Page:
Now, the tricky part, shooting for the correct spring rate!

I'm leaning towards .41 / .42 with a very small preload but am I just too shy?
Like KDXgarage said, I checked spring rates for modern bikes (enduro, not XC or MX): Yamaha WR250F 2021: .46kg!!!! KTM EXC250: .42kg Beta 250RR: 4.2 ... 250 Sherco is also .42 to .46 depending on sources.
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Re: 96 KDX200 - Suspension Setup

Post by Slick_Nick »

Always go stiffer on the springs and valve softer, rather than ride a bike thats undersprung.
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Re: 96 KDX200 - Suspension Setup

Post by Charles »

Thanks Nick, I'll take note of that. I need not to be afraid of spring, seems I was traumatized by that 5Kg stock rear spring :roll:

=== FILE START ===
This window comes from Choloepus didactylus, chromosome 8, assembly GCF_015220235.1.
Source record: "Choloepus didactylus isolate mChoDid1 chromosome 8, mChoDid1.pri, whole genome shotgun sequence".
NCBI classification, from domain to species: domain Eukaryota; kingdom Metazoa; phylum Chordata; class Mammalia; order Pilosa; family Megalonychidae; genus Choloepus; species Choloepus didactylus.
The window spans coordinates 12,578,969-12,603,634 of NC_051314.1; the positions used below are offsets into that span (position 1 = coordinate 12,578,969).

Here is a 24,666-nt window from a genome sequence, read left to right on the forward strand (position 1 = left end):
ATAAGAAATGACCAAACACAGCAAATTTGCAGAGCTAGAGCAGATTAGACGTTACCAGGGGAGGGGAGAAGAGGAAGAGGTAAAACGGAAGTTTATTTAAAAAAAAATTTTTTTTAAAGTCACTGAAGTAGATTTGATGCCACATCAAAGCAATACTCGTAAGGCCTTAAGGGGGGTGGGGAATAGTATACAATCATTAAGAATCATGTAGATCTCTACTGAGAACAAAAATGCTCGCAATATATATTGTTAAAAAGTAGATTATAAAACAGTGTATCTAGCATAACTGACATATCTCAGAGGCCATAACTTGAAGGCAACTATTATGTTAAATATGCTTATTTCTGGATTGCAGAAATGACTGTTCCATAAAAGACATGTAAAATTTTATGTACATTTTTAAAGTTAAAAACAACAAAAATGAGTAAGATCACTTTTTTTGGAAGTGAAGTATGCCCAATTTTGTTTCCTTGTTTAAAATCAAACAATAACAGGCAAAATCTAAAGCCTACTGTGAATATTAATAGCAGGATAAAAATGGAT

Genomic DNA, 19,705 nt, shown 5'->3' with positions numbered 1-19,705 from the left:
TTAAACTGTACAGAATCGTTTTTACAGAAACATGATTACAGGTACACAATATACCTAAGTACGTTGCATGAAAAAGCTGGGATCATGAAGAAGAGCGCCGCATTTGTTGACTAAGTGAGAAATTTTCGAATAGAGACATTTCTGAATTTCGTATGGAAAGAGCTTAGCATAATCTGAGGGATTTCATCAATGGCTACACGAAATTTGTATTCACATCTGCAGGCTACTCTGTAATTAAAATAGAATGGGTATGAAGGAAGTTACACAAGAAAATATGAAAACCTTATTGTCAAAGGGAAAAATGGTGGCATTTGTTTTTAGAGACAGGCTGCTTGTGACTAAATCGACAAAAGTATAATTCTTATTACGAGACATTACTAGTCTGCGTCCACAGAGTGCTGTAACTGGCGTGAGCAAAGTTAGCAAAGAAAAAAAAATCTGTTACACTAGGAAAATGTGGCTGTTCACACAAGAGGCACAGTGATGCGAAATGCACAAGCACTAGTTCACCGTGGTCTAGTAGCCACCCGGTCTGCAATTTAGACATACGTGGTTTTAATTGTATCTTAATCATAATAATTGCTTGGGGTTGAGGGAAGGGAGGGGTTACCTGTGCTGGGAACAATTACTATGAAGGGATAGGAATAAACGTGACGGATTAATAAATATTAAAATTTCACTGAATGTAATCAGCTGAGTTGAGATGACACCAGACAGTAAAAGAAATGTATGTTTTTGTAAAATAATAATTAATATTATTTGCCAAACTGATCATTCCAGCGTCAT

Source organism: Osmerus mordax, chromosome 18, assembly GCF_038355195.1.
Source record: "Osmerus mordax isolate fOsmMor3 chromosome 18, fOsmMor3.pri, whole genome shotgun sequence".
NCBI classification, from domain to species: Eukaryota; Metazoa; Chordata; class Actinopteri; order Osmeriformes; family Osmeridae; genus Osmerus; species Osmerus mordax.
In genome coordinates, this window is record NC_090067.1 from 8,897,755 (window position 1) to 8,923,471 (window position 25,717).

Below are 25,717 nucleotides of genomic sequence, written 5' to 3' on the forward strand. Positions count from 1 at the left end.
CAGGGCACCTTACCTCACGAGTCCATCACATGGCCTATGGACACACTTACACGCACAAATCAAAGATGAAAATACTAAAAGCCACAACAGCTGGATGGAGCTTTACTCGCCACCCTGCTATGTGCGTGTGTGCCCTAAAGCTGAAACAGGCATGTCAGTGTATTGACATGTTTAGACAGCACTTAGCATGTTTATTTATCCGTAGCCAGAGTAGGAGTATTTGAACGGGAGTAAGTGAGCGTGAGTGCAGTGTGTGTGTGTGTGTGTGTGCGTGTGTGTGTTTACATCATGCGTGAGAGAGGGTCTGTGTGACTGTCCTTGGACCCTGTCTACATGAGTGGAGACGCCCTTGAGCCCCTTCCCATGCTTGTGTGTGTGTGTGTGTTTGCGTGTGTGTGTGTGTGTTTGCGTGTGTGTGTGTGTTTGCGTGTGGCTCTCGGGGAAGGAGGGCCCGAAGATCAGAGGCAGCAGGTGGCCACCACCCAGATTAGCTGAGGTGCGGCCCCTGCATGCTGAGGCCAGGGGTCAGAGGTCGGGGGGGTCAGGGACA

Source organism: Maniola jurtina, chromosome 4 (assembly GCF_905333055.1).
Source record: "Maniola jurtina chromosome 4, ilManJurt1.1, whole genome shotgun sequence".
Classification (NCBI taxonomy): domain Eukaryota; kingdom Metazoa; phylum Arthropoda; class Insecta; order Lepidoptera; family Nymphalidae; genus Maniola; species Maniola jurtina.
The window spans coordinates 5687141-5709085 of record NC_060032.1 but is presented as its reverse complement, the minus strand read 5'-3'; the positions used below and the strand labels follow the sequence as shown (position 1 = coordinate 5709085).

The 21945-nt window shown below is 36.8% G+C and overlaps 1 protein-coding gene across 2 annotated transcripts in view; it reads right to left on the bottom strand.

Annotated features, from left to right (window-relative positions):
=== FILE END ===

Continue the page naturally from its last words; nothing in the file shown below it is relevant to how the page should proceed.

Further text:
Got an answer from the spring makers, they'll do it in about a month. They will wind it up to spec so they need to know length, diameter, rate, and travel. It will be the occasion for me to measure everything and try 5wt oil, before changing the springs.

While waiting, I had fun studying Racetech's bible spring chapter, and drew a little graph showing spring rates. Please feel free to correct if my calculations are off.

The horizontal axis shown spring compression, in mm. The vertical axis show weight applied on spring, in KG. I drawed the lines for a pair of springs each time (double the weight, for the same length).
I added preload force ( F = Rate x Preload length, ex: 0.42Kg/mm with 10mm preload: 4.2Kg, times 2 for your pair of spring, 8.4Kg of preload), which does not affect the rate (the slope of the line), but moves the line up or down.